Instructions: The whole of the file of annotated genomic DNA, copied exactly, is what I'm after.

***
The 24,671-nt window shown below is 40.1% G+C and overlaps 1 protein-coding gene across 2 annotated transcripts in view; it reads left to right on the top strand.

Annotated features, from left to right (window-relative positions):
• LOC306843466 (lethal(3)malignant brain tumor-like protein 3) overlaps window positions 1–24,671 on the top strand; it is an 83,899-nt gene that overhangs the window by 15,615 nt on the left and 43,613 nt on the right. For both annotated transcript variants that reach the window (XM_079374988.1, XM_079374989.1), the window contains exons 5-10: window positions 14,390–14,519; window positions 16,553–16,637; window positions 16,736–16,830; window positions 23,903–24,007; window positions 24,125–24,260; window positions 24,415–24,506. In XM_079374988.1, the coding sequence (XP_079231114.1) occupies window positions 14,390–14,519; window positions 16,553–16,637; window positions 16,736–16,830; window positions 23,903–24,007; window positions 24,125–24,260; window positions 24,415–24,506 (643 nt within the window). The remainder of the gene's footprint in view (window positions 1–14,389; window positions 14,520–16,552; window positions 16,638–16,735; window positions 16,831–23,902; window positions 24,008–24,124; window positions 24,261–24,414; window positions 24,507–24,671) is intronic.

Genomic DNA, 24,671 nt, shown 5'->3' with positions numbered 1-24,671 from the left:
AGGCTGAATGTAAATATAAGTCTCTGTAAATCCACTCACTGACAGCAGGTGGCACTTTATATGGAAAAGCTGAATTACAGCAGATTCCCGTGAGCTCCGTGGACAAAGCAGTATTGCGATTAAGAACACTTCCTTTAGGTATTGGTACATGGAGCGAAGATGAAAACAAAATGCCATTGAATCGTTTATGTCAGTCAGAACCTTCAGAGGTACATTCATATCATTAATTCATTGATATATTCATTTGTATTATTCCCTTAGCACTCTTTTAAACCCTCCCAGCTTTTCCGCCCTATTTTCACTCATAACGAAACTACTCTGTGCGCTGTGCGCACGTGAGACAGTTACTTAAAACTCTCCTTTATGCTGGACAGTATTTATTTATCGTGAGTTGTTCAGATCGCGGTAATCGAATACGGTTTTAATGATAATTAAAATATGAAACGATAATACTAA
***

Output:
The 24,671-nt window shown below is 40.1% G+C and overlaps 1 protein-coding gene across 2 annotated transcripts in view; it reads left to right on the top strand.

Annotated features, from left to right (window-relative positions):
• LOC306843466 (lethal(3)malignant brain tumor-like protein 3) overlaps window positions 1–24,671 on the top strand; it is an 83,899-nt gene that overhangs the window by 15,615 nt on the left and 43,613 nt on the right. For both annotated transcript variants that reach the window (XM_079374988.1, XM_079374989.1), the window contains exons 5-10: window positions 14,390–14,519; window positions 16,553–16,637; window positions 16,736–16,830; window positions 23,903–24,007; window positions 24,125–24,260; window positions 24,415–24,506. In XM_079374988.1, the coding sequence (XP_079231114.1) occupies window positions 14,390–14,519; window positions 16,553–16,637; window positions 16,736–16,830; window positions 23,903–24,007; window positions 24,125–24,260; window positions 24,415–24,506 (643 nt within the window). The remainder of the gene's footprint in view (window positions 1–14,389; window positions 14,520–16,552; window positions 16,638–16,735; window positions 16,831–23,902; window positions 24,008–24,124; window positions 24,261–24,414; window positions 24,507–24,671) is intronic.

Genomic DNA, 24,671 nt, shown 5'->3' with positions numbered 1-24,671 from the left:
AGGCTGAATGTAAATATAAGTCTCTGTAAATCCACTCACTGACAGCAGGTGGCACTTTATATGGAAAAGCTGAATTACAGCAGATTCCCGTGAGCTCCGTGGACAAAGCAGTATTGCGATTAAGAACACTTCCTTTAGGTATTGGTACATGGAGCGAAGATGAAAACAAAATGCCATTGAATCGTTTATGTCAGTCAGAACCTTCAGAGGTACATTCATATCATTAATTCATTGATATATTCATTTGTATTATTCCCTTAGCACTCTTTTAAACCCTCCCAGCTTTTCCGCCCTATTTTCACTCATAACGAAACTACTCTGTGCGCTGTGCGCACGTGAGACAGTTACTTAAAACTCTCCTTTATGCTGGACAGTATTTATTTATCGTGAGTTGTTCAGATCGCGGTAATCGAATACGGTTTTAATGATAATTAAAATATGAAACGATAATACTAA